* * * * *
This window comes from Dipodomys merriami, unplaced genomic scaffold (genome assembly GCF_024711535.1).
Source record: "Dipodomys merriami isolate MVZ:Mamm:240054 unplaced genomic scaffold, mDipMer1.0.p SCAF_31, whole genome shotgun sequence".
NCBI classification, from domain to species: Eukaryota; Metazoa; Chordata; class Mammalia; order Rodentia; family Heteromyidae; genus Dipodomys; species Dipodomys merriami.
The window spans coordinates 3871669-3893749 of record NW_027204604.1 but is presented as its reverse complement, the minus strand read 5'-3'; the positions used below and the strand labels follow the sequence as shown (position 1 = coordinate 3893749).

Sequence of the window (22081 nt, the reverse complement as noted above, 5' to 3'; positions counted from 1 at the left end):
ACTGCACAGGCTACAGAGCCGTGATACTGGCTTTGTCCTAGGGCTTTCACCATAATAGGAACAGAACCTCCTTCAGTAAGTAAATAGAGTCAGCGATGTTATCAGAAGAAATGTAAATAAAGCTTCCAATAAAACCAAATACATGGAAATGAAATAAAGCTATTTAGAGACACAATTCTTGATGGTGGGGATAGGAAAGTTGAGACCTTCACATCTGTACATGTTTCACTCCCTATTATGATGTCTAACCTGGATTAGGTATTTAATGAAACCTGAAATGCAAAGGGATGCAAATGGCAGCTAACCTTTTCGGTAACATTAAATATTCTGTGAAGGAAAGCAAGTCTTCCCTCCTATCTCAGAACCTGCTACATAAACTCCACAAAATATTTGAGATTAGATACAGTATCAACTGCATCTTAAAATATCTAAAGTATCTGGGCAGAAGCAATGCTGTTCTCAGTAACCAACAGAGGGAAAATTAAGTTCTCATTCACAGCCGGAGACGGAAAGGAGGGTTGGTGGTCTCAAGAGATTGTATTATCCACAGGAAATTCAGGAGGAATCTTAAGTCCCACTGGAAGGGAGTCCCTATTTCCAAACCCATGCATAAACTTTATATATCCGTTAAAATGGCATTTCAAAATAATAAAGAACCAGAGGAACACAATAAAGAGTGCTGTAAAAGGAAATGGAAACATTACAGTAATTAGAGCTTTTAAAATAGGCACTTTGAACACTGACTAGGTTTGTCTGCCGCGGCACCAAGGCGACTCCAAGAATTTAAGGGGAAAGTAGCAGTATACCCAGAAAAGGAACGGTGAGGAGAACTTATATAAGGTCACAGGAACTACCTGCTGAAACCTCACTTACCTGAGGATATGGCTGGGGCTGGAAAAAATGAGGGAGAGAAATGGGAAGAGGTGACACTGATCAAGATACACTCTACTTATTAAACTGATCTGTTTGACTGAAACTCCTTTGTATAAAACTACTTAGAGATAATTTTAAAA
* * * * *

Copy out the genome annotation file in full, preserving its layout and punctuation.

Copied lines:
This window comes from Dipodomys merriami, unplaced genomic scaffold (genome assembly GCF_024711535.1).
Source record: "Dipodomys merriami isolate MVZ:Mamm:240054 unplaced genomic scaffold, mDipMer1.0.p SCAF_31, whole genome shotgun sequence".
NCBI classification, from domain to species: Eukaryota; Metazoa; Chordata; class Mammalia; order Rodentia; family Heteromyidae; genus Dipodomys; species Dipodomys merriami.
The window spans coordinates 3871669-3893749 of record NW_027204604.1 but is presented as its reverse complement, the minus strand read 5'-3'; the positions used below and the strand labels follow the sequence as shown (position 1 = coordinate 3893749).

Sequence of the window (22081 nt, the reverse complement as noted above, 5' to 3'; positions counted from 1 at the left end):
ACTGCACAGGCTACAGAGCCGTGATACTGGCTTTGTCCTAGGGCTTTCACCATAATAGGAACAGAACCTCCTTCAGTAAGTAAATAGAGTCAGCGATGTTATCAGAAGAAATGTAAATAAAGCTTCCAATAAAACCAAATACATGGAAATGAAATAAAGCTATTTAGAGACACAATTCTTGATGGTGGGGATAGGAAAGTTGAGACCTTCACATCTGTACATGTTTCACTCCCTATTATGATGTCTAACCTGGATTAGGTATTTAATGAAACCTGAAATGCAAAGGGATGCAAATGGCAGCTAACCTTTTCGGTAACATTAAATATTCTGTGAAGGAAAGCAAGTCTTCCCTCCTATCTCAGAACCTGCTACATAAACTCCACAAAATATTTGAGATTAGATACAGTATCAACTGCATCTTAAAATATCTAAAGTATCTGGGCAGAAGCAATGCTGTTCTCAGTAACCAACAGAGGGAAAATTAAGTTCTCATTCACAGCCGGAGACGGAAAGGAGGGTTGGTGGTCTCAAGAGATTGTATTATCCACAGGAAATTCAGGAGGAATCTTAAGTCCCACTGGAAGGGAGTCCCTATTTCCAAACCCATGCATAAACTTTATATATCCGTTAAAATGGCATTTCAAAATAATAAAGAACCAGAGGAACACAATAAAGAGTGCTGTAAAAGGAAATGGAAACATTACAGTAATTAGAGCTTTTAAAATAGGCACTTTGAACACTGACTAGGTTTGTCTGCCGCGGCACCAAGGCGACTCCAAGAATTTAAGGGGAAAGTAGCAGTATACCCAGAAAAGGAACGGTGAGGAGAACTTATATAAGGTCACAGGAACTACCTGCTGAAACCTCACTTACCTGAGGATATGGCTGGGGCTGGAAAAAATGAGGGAGAGAAATGGGAAGAGGTGACACTGATCAAGATACACTCTACTTATTAAACTGATCTGTTTGACTGAAACTCCTTTGTATAAAACTACTTAGAGATAATTTTAAAA